Number of wild bees drops where they’re needed most
Steepest pollinator declines seen in U.S. agricultural areas
Wild bee populations in parts of the United States are declining, largely due to habitat loss in areas with intense farming.
Many studies have focused on the pollination and population patterns of domesticated honeybees. But like honeybees, wild bees are important pollinators of food crops. Dropping populations of wild bees in agricultural areas could affect crop pollination and result in higher costs for farmers, researchers report December 21 in the Proceedings of the National Academy of Sciences.
Ecologist Taylor Ricketts of the University of Vermont in Burlington and colleagues used land-use databases and input from bee experts to create a map of where wild bees were more and less abundant in the United States from 2008 to 2013. The scientists found that wild bee populations declined in 23 percent of the contiguous United States. Areas with the lowest relative wild bee abundance were those with the most agriculture, in the Midwest’s Corn Belt and California’s Central Valley, for instance.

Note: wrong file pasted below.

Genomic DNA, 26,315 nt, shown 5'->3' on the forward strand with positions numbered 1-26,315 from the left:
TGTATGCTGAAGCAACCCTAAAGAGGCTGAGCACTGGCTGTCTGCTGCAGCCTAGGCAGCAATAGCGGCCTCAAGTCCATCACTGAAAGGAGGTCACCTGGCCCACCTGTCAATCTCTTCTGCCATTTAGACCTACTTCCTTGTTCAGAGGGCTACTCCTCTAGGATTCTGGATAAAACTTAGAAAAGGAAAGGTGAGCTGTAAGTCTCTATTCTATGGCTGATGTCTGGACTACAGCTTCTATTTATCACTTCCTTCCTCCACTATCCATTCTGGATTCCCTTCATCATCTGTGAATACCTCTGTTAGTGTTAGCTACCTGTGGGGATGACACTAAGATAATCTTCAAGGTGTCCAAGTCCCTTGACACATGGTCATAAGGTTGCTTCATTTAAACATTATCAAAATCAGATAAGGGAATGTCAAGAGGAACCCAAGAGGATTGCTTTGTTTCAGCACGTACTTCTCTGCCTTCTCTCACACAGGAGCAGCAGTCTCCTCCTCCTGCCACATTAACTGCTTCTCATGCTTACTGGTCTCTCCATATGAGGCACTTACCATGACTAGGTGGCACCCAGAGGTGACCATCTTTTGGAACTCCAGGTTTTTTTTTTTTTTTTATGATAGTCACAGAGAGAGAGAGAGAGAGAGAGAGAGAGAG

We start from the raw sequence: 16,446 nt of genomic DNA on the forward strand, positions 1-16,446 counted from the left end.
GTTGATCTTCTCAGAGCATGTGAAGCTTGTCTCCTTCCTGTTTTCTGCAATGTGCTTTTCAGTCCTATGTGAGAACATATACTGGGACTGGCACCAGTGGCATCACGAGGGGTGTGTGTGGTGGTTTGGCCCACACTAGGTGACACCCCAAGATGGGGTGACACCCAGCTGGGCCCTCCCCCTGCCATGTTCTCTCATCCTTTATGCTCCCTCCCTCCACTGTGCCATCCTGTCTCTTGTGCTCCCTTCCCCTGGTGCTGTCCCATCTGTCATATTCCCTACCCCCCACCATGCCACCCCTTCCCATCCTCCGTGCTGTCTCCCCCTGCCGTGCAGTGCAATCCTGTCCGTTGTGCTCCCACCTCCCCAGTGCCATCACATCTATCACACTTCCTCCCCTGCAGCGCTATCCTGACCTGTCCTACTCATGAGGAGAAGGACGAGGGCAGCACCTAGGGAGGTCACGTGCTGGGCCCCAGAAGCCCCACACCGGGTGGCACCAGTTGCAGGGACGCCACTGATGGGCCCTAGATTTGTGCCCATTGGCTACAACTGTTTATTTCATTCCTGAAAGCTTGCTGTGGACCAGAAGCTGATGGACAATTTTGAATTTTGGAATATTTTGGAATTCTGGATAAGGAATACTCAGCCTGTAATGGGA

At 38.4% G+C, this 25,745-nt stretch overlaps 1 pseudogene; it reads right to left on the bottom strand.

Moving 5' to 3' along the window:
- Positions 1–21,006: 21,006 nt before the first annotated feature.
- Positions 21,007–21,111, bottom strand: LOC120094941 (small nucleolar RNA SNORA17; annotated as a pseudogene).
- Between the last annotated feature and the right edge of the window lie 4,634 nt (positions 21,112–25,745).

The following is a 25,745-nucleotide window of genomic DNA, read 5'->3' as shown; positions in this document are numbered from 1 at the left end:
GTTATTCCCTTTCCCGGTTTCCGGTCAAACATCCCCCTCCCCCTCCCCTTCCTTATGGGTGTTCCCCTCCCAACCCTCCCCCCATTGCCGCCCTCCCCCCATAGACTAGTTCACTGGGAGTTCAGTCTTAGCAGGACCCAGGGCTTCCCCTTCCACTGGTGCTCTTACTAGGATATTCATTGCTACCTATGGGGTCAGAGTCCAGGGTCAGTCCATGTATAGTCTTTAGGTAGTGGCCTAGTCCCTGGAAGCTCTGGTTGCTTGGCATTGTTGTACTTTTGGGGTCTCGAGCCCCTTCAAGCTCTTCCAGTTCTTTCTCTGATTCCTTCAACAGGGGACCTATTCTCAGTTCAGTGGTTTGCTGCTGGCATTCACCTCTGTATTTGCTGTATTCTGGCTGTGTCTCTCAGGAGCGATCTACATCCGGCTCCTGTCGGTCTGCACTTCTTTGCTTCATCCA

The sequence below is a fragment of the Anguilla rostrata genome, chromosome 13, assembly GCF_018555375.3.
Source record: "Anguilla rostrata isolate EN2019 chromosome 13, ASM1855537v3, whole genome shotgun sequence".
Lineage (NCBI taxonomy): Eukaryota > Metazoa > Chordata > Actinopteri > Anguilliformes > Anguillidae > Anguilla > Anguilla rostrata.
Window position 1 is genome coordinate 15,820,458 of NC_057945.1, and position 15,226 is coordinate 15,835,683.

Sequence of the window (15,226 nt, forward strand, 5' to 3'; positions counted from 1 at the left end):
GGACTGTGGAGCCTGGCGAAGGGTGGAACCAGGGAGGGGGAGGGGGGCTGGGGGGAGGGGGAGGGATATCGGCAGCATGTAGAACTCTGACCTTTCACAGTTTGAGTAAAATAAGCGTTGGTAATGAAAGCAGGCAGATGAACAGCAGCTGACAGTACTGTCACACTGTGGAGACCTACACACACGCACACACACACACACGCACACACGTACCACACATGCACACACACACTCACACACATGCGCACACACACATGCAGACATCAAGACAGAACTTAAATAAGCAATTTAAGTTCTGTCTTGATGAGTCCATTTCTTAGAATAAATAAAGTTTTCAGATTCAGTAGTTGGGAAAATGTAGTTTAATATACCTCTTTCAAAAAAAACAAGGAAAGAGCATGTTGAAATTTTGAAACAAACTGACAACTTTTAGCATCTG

These areas of mismatch, which include farms that grow fruits and nuts, produce 39 percent of crops in the United States that depend on pollinators. A lack of wild bees could increase costs for farmers who will need to truck in domesticated honeybees to pollinate crops or face lower food yields, Ricketts says.
Creating wild bee habitat on field edges could help maintain wild bee populations and sustain crop pollination, he says. “You grow more abundant bees of diverse kinds and they spill out into your fields.”
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